- Competition could keep the process honest. The special interests supporting the sale, including the MOA, CEA and AEDC (i.e. not including a supermajority of constituents) have romanced the Anchorage Chamber board and other community organizations into endorsing the sole source ML&P sale. However, no real, HONEST criticism has been involved in the many presentations, town meetings and publications surrounding this vote. So if the Mayor and Assembly and CEA and AEDC all tell business leaders what a great efficiency will be achieved with the sale…and no one objects…why shouldn’t they have endorsed the sale? Why? Because it is beyond the expertise of normal citizens – even business leaders – and only the true competition involved in a highly publicized, complex and competitive bidding process to sell ML&P can provide sufficient transparency to give hundreds of thousands of ratepayers and taxpayers comfort!
- RCA to the rescue…not! It is not HONEST for special interests advocating this proposition to say or imply that, “after ML&P and CEA negotiate terms of the sale the Regulatory Commission of Alaska (RCA) will make sure consumer interest are protected.” Yes, after they negotiate some yet to be confirmed terms, CEA and ML&P will likely petition the RCA for an expanded CEA service area and related matters. The RCA adjudicates petitions for certificates of public convenience and necessity and service areas, rates and quality of service based on the legal record the parties establish. Certainly that record will contain the enthusiastic support of CEA, ML&P, Unions, MOA, AEDC, community organizations and councils that have been romanced by the special interests. In short, the RCA is unlikely to have any significant consumer, business, government opposition. Who of you readers with legal and regulatory expertise would appear at an RCA public hearing to supply reliable, technical, economic testimony dissecting the negotiated sale conditions and present alternative consumer perspectives to the RCA–or recommend the RCA attach conditions to approval of the parties’ petition? The special interest parties know this. They know that once CEA has overcome its supermajority rule with a word change and once the MOA has overcome its Charter-required supermajority requirement for the utility sale, they are pretty much ‘home free’ with the RCA. And note this: After the RCA approves the parties’ petition for an expanded electric monopoly in Southcentral Alaska, CEA will then prepare a “rate case” for their expanded service area that may or may not keep faith with all the promises advocates have made in their speeches. (Trust me; really?) Ratepayers won’t even know for sure the true impact on them until the new rates take effect. By then, it will have been too late – impossible — to object to the April 3, 2018 municipal election, majority vote passage of this ballot proposition.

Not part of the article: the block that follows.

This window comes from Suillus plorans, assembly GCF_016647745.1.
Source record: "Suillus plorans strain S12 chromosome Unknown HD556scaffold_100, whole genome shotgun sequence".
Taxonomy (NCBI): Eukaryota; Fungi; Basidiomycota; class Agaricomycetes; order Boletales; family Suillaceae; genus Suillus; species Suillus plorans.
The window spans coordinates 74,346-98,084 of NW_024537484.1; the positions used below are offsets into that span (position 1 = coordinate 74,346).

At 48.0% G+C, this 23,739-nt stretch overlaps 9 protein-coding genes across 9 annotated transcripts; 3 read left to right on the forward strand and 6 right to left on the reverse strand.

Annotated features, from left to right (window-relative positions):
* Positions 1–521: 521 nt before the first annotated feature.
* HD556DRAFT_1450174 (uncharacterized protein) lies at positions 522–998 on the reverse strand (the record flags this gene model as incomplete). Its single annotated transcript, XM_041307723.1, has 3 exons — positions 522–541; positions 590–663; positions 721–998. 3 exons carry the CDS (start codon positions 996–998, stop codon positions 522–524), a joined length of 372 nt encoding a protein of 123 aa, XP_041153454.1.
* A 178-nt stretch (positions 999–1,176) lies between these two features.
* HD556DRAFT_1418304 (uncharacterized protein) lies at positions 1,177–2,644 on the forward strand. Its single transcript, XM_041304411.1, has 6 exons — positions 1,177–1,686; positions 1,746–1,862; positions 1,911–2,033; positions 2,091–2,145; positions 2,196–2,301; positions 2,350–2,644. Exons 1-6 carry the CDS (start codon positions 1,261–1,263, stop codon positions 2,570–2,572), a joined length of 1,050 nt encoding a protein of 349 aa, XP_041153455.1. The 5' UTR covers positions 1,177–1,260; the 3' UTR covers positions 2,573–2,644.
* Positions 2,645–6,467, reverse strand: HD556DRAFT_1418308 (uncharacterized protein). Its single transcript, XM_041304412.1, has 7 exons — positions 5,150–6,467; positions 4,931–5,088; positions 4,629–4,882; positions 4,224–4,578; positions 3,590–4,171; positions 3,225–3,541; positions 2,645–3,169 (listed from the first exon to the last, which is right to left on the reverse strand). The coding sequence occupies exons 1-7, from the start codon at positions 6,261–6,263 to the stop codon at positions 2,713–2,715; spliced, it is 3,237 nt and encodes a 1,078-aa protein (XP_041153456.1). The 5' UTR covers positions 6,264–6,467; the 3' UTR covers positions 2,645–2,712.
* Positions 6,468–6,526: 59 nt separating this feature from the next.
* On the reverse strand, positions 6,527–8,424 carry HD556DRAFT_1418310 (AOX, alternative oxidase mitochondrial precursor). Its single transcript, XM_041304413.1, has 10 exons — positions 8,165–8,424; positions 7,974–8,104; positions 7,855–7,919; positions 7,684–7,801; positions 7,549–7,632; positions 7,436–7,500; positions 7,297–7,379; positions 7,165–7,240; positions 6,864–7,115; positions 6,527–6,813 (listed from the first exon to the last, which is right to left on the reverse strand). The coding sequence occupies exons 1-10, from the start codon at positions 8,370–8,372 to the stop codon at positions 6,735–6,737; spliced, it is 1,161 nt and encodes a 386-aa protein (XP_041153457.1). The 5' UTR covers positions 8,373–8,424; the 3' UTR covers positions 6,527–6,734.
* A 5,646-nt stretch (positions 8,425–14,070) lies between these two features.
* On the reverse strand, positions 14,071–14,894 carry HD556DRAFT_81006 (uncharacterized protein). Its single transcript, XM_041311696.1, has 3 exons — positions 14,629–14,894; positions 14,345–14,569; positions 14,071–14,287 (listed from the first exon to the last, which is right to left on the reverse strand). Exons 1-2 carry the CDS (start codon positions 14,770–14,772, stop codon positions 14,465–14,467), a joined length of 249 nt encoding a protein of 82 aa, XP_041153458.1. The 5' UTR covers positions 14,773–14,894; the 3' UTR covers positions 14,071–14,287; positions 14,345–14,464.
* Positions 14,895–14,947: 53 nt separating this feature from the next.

- The CEA and MOA FAQ sheets and presentations have tried to neutralize potential arguments. We’ve addressed some of the issues above. But there are many more that would be more properly vetted were a transparent, competitive, robust bidding/proposal process to be nationally advertised and adopted. For example, while ML&P ratepayers will no longer be paying off its debt, CEA’s ratepayers will inherit the $524 million debt. While ML&P and its ratepayers might have had difficulty paying the MOA an annual “dividend”, CEA’s ratepayers will deposit $170 million into the MOA’s trust account. CEA ratepayers will pay an ADDITIONAL $170 million to the MOA over 30 years — not necessarily destined, as near as we can tell, for the trust account. CEA is also agreeing to have its ratepayers pass on to MOA another $142 million over some period of time as, “payments in lieu of taxes”. Looks like any financial challenge the current city officials might have supporting its big budget could solved quickly should this deal quickly be consummated. It is facts like this that a more detailed public discussion, in conjunction with a robust, national, competitive RFP/RFB process that might help current ML&P and CEA ratepayers — and MOA taxpayers — better understand how the transaction is likely to specifically affect them, and in CEA’s case, the “capital accounts” of members.